Field of Dreams: if you build it, they will come!

Gardening with God
June 14, 2015, 5:24 pm
Filed under: Uncategorized

Sermon preached at All Hallows, Easton, July 14, 2015

On Friday my son John took me to see the allotment that he and his housemates cultivate, between Eastville Park and the M32, alongside the Frome. I was most impressed, because the last time I saw it much of the ground was covered with tarpaulins to kill off the weeds, and there was nothing growing but a few fruit bushes. Now there are rows of potatoes, peas, and other vegetables, and they have got hold of a recycled greenhouse in which they are growing tomatoes and courgettes. And the fruit bushes show signs of a good crop of gooseberries and currants. “The kingdom of God is as if a man should scatter seed upon the ground,” indeed. As we begin the long march of ordinary green Sundays between Trinity and Advent, guided this year by Mark, can we detect any theme in this week’s readings, to help us on our way?

In the Old Testament reading, from Ezekiel, we have the image of God breaking off a twig from a mighty tree, and planting it on the mountain height of Israel, so that it will itself become a great tree, fruit-bearing and the home of many kinds of bird. Ezekiel was talking about the return of the Jews from exile in Babylon. The first tree is the Jewish kingdom, with its Temple in Jerusalem, that had been destroyed: perhaps the most traumatic event in Biblical history- indeed, in all Jewish history until the events of the last century. The prophet offers a message of hope: God can take a shoot from that old tree, and plant it afresh. This new kingdom will not only be fruitful in itself, but will offer refuge to birds, representing the other peoples of the world. All this would not be just the result of human activity- God himself would bring it about.

The theme of planting and growth is taken up in the Gospel. Jesus says that the “kingdom of God” (that is to say, the actual rule of God over the world) is like a seed sprouting and growing unobtrusively, apparently unnoticed by those who go about their work day by day. But at the proper time, the farmer goes out and gathers in his harvest. The hidden way in which God brings in his Kingdom is reinforced by a second image- the mustard seed which is smallest of all, but when fully grown offers shelter to the birds. There are resemblances to, and contrasts with, Ezekiel. A new Kingdom is coming, our Lord says, but not a political entity like the ancient kingdoms. The new Kingdom will be established quietly, without fuss. Its growth will not be measured by the usual standards. But all the same, like Ezekiel’s tree, it will be alive and growing, and “the birds” will still come and nest in it.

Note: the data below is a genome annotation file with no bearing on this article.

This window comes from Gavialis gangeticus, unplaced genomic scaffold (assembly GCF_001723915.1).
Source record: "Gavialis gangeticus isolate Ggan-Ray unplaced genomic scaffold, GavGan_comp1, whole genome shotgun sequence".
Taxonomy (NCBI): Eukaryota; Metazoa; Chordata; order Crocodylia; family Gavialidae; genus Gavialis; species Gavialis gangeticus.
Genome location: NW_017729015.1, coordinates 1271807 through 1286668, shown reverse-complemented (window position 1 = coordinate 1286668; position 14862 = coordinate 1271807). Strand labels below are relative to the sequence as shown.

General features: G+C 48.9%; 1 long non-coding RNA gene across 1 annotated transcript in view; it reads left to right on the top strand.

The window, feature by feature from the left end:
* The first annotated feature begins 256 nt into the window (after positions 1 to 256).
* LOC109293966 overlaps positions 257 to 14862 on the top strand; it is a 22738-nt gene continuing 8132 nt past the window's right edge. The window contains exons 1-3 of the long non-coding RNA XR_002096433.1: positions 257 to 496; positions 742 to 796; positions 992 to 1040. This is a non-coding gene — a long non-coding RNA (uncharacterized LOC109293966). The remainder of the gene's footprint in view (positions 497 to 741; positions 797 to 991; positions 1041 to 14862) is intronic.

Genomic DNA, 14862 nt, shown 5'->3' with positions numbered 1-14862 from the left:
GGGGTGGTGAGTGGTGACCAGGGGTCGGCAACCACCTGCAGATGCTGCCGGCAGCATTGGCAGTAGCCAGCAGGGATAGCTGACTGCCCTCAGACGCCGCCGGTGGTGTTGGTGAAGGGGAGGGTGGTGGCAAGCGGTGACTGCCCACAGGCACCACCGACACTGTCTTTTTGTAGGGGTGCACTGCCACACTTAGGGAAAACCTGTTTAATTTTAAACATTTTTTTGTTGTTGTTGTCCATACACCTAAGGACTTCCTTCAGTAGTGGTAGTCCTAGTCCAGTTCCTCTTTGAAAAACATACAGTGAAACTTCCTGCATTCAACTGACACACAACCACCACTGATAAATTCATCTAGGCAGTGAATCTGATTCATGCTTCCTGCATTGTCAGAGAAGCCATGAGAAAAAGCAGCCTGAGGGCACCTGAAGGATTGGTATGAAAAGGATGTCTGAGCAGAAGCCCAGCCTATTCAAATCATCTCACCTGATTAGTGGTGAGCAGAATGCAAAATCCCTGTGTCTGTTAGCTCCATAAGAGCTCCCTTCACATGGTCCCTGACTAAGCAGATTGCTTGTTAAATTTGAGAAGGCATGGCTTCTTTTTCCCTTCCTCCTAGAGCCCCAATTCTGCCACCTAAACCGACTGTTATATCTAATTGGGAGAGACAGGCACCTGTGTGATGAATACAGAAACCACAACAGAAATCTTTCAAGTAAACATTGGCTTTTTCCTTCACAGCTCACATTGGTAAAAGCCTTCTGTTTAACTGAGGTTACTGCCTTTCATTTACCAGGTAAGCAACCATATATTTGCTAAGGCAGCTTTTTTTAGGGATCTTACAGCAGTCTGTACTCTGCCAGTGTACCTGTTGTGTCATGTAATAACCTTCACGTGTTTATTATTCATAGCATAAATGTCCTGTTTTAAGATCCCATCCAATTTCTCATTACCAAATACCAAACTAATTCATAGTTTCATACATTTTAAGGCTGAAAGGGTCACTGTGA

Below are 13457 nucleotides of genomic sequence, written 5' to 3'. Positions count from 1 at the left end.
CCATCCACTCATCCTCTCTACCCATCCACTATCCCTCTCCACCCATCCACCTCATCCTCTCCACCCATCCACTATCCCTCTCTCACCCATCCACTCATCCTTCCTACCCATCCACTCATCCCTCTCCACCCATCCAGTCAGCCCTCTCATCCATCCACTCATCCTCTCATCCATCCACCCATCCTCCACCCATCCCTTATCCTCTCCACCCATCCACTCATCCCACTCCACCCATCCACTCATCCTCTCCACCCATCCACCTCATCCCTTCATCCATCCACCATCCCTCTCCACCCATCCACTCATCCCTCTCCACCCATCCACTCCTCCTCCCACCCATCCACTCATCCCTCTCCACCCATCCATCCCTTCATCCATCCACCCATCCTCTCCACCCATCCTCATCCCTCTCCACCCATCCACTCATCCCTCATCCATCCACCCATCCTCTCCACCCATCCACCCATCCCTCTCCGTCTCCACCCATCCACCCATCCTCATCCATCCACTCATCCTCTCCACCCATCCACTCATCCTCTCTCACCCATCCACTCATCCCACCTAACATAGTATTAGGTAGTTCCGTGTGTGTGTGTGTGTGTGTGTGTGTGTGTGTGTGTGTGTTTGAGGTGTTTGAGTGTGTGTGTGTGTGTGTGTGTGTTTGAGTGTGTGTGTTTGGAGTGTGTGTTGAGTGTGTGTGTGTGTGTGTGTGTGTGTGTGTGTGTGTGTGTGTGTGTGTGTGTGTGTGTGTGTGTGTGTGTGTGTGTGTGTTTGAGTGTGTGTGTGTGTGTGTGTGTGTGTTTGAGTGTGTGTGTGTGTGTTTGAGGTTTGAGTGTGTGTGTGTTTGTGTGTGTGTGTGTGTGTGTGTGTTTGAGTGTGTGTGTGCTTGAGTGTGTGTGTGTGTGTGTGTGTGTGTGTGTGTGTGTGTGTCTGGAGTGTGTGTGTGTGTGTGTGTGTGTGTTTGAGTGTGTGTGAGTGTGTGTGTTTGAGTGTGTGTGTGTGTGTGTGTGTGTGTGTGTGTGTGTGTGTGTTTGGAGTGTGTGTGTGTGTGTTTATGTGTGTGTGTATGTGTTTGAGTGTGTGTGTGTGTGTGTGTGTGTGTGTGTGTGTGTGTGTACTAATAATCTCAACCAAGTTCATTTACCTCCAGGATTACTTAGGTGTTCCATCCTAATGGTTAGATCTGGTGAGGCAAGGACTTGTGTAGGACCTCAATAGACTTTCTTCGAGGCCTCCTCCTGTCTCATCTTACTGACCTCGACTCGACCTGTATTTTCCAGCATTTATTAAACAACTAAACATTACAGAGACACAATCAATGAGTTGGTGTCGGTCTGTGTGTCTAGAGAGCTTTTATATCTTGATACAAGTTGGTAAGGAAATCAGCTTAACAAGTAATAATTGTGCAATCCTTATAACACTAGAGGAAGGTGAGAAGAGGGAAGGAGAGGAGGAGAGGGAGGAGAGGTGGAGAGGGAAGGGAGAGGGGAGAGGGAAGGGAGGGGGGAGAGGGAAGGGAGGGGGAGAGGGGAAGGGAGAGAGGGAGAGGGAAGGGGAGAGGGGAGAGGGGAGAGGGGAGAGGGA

And at some point the growth will be complete, and the harvest will be gathered in (there are other parables on this topic). God who initiates the process also brings it to a close. Again, we aren’t talking just about human activity: God sows, God reaps. There are overtones of judgement- of winnowing wheat from chaff, and so on.

If you look at the Epistle reading, which we didn’t hear this morning, some of the same themes appear again. St Paul is writing about the ordinary Christian life, the often humdrum existence which is, in fact, the unobtrusive growth of the Kingdom. “The old has passed away, everything has become new.” What he means is that there is “an old way of life”- pagan, pre-Christian- and there is “a new way of life”, inspired by Jesus. And I do mean “inspired”, in that it comes from the sending of the Holy Spirit. As a Church, we are little by little called to transform the world- a slow and (it often seems) hopeless prospect! But we transform the world, little by little, by allowing the Holy Spirit to transform us. We are the seeds planted in the world, growing towards our harvest. We are the “green shoots” that show those who have eyes to see that God is at work in the world. What is more, we are conscious and responsible shoots- it is by our willing acceptance of what God wants to do in us, that it is able to come about. And the harvest is not that far ahead, as far as the individual is concerned. For the world as a whole- who knows? But for you and me, it will be at whatever moment God calls us from this earthly life.

Trinity-tide is this long green season of quiet growth, leading to thoughts of judgement at Advent. A parable of our lives. Day by day, we strive to put off the old, and put on the new. Can we say with Paul that we would rather be away from the body and at home with the Lord? Perhaps not yet, not whole-heartedly. Can we say that, whether here or there, our first aim is to please him? Perhaps not yet, not whole-heartedly. But here at Mass, week by week, we remember and celebrate what Christ has done for us, for love of us. It is the love of Christ that urges us on.

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